China Tests JL-3 Missiles from Submarines That Can Hit Around the US

JL-3 Missiles
BEIJING, - Pentagon officials have revealed that China has been testing JL-3 intercontinental ballistic missiles launched from submarines. According to them, the missile could hit the entire territory of the United States (US) with nuclear warheads.

The Beijing missile test was carried out amid fears that North Korea was preparing for a long-range missile launch.

Two Pentagon officials who spoke on condition of anonymity said the test of the JL-3 ballistic missile firing was carried out on Sunday in the Bohai Sea off the coast of northern China. The missile was fired from a Jin-class submarine sinking under the sea.

The shooting of the JL-3 missile was also monitored by US intelligence satellites and other platforms with the test position being in the same sea and the missile flight being monitored moving westward.

There is no other detailed explanation of the missile launch, including whether the trial was successful or not.

Pentagon spokesman Lieutenant Colonel David W. Eastburn claimed no information about the launch of the JL-3 Chinese missile.

The missile launch took place shortly after US intelligence agencies issued reports calling for vigilance over the potential for long-range missile testing by North Korea. North Korea's long-range missile test could have taken place today, because the Kim Jong-un regime had threatened to give Washington an unpleasant "Christmas gift" if it did not offer concessions related to denuclearization until the end of this year.

A US official said the Donald Trump administration was prepared to take tough action against North Korea if Pyongyang ended a moratorium on long-range missile tests. The official did not specify what actions the Trump administration would take.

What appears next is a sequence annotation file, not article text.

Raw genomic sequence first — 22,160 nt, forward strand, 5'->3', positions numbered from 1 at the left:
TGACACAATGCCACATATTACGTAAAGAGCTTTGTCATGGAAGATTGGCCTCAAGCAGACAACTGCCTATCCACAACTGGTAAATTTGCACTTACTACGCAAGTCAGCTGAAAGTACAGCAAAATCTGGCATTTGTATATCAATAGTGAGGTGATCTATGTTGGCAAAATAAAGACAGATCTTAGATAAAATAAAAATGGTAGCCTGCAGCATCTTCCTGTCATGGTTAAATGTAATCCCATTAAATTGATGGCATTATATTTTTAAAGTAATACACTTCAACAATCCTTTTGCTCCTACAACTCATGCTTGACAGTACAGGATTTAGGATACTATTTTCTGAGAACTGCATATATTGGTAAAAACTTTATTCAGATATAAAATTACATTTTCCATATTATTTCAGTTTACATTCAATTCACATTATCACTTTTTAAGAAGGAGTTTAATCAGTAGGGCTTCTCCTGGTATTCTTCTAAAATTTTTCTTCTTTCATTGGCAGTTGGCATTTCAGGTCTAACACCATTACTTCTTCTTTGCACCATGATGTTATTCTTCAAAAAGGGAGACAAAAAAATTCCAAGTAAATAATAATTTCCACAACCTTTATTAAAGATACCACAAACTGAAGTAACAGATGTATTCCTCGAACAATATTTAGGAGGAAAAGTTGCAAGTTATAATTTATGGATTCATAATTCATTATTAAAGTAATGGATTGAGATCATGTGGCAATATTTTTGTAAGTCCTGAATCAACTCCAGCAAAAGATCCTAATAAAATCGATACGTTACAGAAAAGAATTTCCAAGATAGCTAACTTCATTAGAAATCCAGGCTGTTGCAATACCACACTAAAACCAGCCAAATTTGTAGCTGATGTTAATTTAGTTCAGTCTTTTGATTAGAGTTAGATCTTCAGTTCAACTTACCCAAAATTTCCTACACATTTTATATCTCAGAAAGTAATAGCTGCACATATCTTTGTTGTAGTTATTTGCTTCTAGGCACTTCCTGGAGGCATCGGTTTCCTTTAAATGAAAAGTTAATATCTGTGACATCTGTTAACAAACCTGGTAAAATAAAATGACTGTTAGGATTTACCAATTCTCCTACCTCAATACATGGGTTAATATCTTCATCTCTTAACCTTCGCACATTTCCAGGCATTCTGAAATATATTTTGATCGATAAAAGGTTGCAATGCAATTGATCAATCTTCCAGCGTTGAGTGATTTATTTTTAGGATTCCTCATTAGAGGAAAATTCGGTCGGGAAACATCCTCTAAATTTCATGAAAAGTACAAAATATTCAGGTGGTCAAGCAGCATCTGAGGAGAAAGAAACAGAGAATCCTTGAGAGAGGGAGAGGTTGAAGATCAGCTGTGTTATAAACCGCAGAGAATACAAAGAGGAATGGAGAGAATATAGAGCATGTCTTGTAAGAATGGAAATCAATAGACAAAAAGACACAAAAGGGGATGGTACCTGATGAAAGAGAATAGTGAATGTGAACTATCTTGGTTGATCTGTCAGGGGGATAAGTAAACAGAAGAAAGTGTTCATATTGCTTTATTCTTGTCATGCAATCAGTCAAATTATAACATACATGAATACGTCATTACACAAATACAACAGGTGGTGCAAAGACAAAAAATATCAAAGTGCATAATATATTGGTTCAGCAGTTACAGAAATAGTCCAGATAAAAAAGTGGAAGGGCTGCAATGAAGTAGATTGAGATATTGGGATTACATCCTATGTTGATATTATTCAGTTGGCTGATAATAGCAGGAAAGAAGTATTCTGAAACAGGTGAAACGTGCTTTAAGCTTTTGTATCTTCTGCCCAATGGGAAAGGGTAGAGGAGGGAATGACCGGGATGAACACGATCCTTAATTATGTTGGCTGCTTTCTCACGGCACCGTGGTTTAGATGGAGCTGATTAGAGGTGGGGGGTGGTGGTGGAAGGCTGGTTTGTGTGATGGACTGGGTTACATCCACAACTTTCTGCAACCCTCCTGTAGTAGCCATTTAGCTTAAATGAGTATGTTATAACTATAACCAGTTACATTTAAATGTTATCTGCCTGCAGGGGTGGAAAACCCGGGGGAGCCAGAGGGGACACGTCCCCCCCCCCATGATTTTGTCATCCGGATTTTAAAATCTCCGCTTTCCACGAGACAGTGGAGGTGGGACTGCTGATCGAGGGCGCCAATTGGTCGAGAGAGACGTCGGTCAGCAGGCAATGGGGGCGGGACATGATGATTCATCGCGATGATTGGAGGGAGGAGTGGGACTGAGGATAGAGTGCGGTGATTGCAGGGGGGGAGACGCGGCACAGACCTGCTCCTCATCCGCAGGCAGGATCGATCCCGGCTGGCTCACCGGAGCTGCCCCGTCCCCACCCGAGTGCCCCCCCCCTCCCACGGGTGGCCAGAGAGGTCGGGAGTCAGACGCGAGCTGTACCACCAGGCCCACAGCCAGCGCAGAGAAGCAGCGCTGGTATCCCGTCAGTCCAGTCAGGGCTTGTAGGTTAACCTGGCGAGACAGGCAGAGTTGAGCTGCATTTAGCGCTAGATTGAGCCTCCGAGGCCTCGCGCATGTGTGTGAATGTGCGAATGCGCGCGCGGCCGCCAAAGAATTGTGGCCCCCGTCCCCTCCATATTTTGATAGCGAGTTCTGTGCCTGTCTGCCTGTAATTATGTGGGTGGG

JL-3 is a major part of China's strategic nuclear force which includes new submarine missiles, new ground-based missiles including multi-warhead DF-42 missiles, development of new strategic bombers and upgrading of old nuclear-powered aircraft.

The missile test on Sunday is the fourth JL-3 launch in the past two years. This test is an indication that China is rapidly developing weapons.

The first JL-3 missile test will take place in December 2018 and successive tests will be carried out in June and October.

Like the Sunday test, the JL-3 missile shooting in October took place from the Bohai Sea and flew west to the collision zone in the Gobi desert. The JL-3 is a new missile system with an estimated range of 5,600 miles. In contrast, the JL-2 currently in use by the Chinese military has a range of 4,350 miles.
JL-3 Missiles
Retired US Navy Captain James E. Fanell said flight tests just before Christmas, if confirmed, were not just a demonstration of the progress made by the Navy of the People's Liberation Army (PLA) in SLBM technology (ballistic missiles launched by submarines). " But it is also a statement to the US, and the world, Beijing's strategic intention to put the US in danger from China's nuclear intimidation, "he was quoted as saying by the Washington Times.

"Operationally, this launch is not a surprise and shows the perfusion of the October 1 China national day parade from JL-2 missiles as (weapons) representing the maximum technological level of the PLA Navy missiles," Fanell said.

"The reality is that China represents the same existential threat to global peace and security presented by the Soviet Union to the world 30 years ago."

Chinese state media itself has made no secret of its plans to use missile attacks launched by submarines against the US.

The Chinese Communist Party newspaper, the Global Times in 2013 published a report outlining a planned nuclear missile attack launched by a submarine on the western US that was expected to kill up to 12 million Americans through a combination of explosions and radiation.

The report - using maps showing potential explosion zones - states that the JL-2 nuclear missile will target areas in Seattle, San Francisco and Los Angeles which will spread radiation eastward to Chicago.

"In general, after a nuclear missile hits a city, radioactive dust produced by 20 warheads will spread by the wind, forming a contaminated area for thousands of kilometers," the Global Times report said at the time.
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